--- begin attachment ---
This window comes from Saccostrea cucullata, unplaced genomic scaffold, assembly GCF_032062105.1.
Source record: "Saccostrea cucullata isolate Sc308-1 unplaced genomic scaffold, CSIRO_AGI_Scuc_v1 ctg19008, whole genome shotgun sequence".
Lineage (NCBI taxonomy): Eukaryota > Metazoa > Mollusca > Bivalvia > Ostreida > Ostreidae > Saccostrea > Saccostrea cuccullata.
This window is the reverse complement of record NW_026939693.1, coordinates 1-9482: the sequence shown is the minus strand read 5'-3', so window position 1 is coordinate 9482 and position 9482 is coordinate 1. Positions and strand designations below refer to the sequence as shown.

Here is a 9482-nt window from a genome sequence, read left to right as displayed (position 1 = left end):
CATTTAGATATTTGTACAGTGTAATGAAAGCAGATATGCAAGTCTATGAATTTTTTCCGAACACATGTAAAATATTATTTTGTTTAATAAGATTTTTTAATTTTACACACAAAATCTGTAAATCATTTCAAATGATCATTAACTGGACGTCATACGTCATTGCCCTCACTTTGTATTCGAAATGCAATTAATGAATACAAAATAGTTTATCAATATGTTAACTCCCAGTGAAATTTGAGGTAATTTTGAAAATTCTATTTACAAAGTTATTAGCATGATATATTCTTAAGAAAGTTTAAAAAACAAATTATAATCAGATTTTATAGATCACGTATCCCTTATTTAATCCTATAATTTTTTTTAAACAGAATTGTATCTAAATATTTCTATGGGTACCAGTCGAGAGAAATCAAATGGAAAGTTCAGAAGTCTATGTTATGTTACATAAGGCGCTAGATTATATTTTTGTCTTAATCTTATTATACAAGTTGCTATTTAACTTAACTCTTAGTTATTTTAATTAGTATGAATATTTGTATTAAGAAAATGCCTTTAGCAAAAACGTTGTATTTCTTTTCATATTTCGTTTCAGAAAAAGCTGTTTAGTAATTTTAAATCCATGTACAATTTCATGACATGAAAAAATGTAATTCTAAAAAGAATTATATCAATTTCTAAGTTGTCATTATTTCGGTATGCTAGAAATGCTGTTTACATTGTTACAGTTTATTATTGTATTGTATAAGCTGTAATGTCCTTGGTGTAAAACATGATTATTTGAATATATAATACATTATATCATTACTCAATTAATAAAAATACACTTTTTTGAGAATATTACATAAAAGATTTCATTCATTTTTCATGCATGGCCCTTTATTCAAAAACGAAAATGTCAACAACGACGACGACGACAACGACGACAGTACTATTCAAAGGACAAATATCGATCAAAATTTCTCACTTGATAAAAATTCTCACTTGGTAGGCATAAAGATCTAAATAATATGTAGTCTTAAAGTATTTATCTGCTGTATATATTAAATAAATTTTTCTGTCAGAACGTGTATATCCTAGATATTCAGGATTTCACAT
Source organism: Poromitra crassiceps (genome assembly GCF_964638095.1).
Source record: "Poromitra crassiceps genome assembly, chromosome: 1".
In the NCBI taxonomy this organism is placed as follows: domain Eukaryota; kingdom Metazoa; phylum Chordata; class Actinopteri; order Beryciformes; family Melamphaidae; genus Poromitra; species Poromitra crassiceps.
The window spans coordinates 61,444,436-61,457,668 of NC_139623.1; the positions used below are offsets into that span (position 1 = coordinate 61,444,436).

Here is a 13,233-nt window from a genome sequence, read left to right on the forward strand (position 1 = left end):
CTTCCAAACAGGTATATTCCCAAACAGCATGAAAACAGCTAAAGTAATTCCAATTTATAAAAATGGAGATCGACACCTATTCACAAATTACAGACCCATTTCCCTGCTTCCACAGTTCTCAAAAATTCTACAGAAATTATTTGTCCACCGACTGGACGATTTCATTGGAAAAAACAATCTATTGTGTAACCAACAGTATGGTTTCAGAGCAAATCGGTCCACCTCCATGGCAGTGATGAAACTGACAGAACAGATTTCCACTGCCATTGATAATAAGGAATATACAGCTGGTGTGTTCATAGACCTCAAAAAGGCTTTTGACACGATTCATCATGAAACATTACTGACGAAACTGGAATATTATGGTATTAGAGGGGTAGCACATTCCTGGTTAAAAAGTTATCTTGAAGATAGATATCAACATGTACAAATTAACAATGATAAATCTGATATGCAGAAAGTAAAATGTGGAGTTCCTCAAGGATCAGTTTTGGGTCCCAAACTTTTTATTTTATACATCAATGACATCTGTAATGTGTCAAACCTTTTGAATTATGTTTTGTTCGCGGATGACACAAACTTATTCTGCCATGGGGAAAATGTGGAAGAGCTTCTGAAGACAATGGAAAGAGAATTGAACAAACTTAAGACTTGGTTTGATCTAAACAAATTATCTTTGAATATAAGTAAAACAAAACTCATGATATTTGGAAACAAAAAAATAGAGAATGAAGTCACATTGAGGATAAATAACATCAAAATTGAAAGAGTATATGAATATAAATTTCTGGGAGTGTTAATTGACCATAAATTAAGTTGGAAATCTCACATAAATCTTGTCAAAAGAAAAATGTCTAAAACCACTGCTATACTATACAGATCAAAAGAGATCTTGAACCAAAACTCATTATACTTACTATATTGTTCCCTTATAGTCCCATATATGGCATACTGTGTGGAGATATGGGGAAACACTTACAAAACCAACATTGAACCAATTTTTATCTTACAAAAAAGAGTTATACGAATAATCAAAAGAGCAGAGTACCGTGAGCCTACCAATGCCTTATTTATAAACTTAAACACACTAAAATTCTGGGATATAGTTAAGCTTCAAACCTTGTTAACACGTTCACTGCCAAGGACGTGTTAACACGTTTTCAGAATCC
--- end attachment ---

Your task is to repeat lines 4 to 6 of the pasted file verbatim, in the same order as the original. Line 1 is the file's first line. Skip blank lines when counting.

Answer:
This window is the reverse complement of record NW_026939693.1, coordinates 1-9482: the sequence shown is the minus strand read 5'-3', so window position 1 is coordinate 9482 and position 9482 is coordinate 1. Positions and strand designations below refer to the sequence as shown.

Here is a 9482-nt window from a genome sequence, read left to right as displayed (position 1 = left end):
CATTTAGATATTTGTACAGTGTAATGAAAGCAGATATGCAAGTCTATGAATTTTTTCCGAACACATGTAAAATATTATTTTGTTTAATAAGATTTTTTAATTTTACACACAAAATCTGTAAATCATTTCAAATGATCATTAACTGGACGTCATACGTCATTGCCCTCACTTTGTATTCGAAATGCAATTAATGAATACAAAATAGTTTATCAATATGTTAACTCCCAGTGAAATTTGAGGTAATTTTGAAAATTCTATTTACAAAGTTATTAGCATGATATATTCTTAAGAAAGTTTAAAAAACAAATTATAATCAGATTTTATAGATCACGTATCCCTTATTTAATCCTATAATTTTTTTTAAACAGAATTGTATCTAAATATTTCTATGGGTACCAGTCGAGAGAAATCAAATGGAAAGTTCAGAAGTCTATGTTATGTTACATAAGGCGCTAGATTATATTTTTGTCTTAATCTTATTATACAAGTTGCTATTTAACTTAACTCTTAGTTATTTTAATTAGTATGAATATTTGTATTAAGAAAATGCCTTTAGCAAAAACGTTGTATTTCTTTTCATATTTCGTTTCAGAAAAAGCTGTTTAGTAATTTTAAATCCATGTACAATTTCATGACATGAAAAAATGTAATTCTAAAAAGAATTATATCAATTTCTAAGTTGTCATTATTTCGGTATGCTAGAAATGCTGTTTACATTGTTACAGTTTATTATTGTATTGTATAAGCTGTAATGTCCTTGGTGTAAAACATGATTATTTGAATATATAATACATTATATCATTACTCAATTAATAAAAATACACTTTTTTGAGAATATTACATAAAAGATTTCATTCATTTTTCATGCATGGCCCTTTATTCAAAAACGAAAATGTCAACAACGACGACGACGACAACGACGACAGTACTATTCAAAGGACAAATATCGATCAAAATTTCTCACTTGATAAAAATTCTCACTTGGTAGGCATAAAGATCTAAATAATATGTAGTCTTAAAGTATTTATCTGCTGTATATATTAAATAAATTTTTCTGTCAGAACGTGTATATCCTAGATATTCAGGATTTCACAT